The Mountain Goats' Heretic Pride (4AD) maintains the pop varnish of the band's last three releases, but eschews the more autobiographical leanings for a return to the exuberant storytelling of yore, resulting in a triumphant/anti-triumphant anthemic testament to a songwriter at the top of his form.
Prolific John Darnielle, the main force behind the Mountain Goats, is justly known for crafting excruciatingly lo-fi stories about far-flung phenomenon including best ever death metal band in Denton, Texas, and a first-person account of robbing a convenience store. In 2004, Darnielle traded lo-fi for a lush orchestral pop veneer with the help of John Vanderslice as producer, and the stories began a drift toward more straightforward autobiographical terrain. These two qualities peaked in 2005's The Sunset Tree, a reflection on his abusive and alcoholic stepfather after his death, and continued with Get Lonely.
Lo-fi vs. hi-fi, autobiography vs. fiction, triumph vs. despair--on Heretic Pride Darnielle ignores the dichotomy, blurs the lines and reminds us all that pleasure is intrinsically tied to pain.
Title track "Heretic Pride" is a prime example. Melodic, upbeat and driven, the music is undeniably uplifting. Yet the narrative offers something darker: a first-person account of being pulled from home and dragged out through the streets toward a town square to be ridiculed and burned. Recounting rocks thrown at him, Darnielle also sings of breathing honeysuckle and tasting jasmine on his tongue, belting out for the chorus in a throat-clenched style that hasn't changed from his bedroom recording days, "and I feel so proud to be alive, and I feel so proud when the reckoning arrives."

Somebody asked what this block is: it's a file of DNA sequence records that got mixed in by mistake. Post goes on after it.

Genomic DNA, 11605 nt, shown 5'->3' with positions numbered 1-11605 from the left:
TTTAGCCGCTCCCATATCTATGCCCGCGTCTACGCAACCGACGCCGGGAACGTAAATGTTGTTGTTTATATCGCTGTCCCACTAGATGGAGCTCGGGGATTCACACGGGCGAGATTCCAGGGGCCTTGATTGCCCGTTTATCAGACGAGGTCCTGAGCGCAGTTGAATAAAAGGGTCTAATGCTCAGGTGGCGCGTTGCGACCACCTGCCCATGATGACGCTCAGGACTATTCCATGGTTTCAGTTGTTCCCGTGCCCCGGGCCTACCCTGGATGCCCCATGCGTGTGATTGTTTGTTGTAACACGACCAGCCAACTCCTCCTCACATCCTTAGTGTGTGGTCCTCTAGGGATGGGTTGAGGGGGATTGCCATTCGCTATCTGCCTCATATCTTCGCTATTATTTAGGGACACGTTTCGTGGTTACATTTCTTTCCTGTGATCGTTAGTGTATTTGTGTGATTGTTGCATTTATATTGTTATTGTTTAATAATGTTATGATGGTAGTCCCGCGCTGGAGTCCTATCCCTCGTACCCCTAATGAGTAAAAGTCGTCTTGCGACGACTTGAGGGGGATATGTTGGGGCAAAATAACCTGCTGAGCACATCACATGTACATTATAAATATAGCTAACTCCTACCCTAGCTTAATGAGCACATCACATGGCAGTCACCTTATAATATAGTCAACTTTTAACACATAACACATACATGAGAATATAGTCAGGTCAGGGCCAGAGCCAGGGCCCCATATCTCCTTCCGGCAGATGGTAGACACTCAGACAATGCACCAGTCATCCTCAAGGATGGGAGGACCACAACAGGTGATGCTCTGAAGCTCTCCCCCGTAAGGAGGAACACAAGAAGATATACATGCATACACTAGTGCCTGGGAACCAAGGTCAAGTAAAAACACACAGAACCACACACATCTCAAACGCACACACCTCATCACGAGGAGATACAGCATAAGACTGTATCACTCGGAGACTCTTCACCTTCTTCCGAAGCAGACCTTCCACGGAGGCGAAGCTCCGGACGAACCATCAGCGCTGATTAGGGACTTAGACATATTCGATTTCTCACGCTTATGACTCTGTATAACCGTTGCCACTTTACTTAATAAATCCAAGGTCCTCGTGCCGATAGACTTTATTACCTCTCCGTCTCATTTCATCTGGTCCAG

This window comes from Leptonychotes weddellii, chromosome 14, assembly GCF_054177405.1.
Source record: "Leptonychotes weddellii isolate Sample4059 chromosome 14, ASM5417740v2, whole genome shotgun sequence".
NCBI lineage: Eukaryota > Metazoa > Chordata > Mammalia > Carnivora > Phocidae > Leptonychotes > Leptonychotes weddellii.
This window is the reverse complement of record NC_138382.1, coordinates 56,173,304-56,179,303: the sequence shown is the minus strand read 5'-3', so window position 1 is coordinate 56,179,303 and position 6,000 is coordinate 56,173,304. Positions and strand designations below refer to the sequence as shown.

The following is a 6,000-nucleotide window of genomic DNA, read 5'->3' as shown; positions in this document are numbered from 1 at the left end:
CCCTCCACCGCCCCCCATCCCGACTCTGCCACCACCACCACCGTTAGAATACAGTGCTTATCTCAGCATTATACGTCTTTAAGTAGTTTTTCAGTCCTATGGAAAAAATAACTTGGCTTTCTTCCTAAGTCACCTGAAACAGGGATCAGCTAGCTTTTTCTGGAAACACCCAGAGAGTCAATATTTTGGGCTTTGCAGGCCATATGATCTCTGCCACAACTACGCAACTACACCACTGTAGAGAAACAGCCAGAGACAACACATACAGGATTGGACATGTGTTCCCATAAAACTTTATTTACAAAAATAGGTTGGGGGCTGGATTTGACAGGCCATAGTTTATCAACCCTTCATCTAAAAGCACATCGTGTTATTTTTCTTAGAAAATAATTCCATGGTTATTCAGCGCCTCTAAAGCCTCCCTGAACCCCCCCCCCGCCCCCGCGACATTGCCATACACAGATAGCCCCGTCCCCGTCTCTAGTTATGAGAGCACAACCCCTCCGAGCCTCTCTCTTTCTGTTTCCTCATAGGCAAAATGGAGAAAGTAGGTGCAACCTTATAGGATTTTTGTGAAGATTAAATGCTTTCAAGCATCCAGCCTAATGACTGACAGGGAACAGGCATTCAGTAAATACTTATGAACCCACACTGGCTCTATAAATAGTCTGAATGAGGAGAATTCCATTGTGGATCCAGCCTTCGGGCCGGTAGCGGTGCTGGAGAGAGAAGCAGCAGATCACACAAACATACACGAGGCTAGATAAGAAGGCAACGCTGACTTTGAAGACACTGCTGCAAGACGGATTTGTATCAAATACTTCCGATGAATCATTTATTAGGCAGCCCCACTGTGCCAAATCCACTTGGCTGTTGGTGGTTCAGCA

Opener "Sax Rohmer #1" and closer "Michael Myers Resplendent" each serve as anthems whose choruses speak in opposites. For the intro track, a tale about a pulp novelist, Darnielle resolutely blares, "I am coming home to you with my own blood in my mouth / I am coming home to you if it's the last thing that I do." The syncopated percussion and driving guitar help to drive the song forward in a triumphal arc. For the closer, about the slasher character from the Halloween movies, he matter-of-factly sings, "when the house goes up in flames, no one emerges triumphantly from it..." Here sustained keys and mellow strings, punctured by a bulleted percussion to introduce the chorus, serve as the foundation for an understated yet forceful anti-triumph closing.
These more intense moments are balanced with calm, lullaby-ish tracks like "San Bernadino," with its lilting and pluckly swell of strings, and "Tianchi Lake," a strummy, slow-paced tune accented by echo-y keys.
Reality or fiction, Darnielle continues to craft the most intelligent songs, brimming with intensity. Whether singing of cult literary figure H.P. Lovecraft or his own broken heart, the stories each speak of the same themes. In Heretic Pride there is a horror in all the beauty and for every defeat there is a victory. • Katy Henriksen
photo: Mark van S.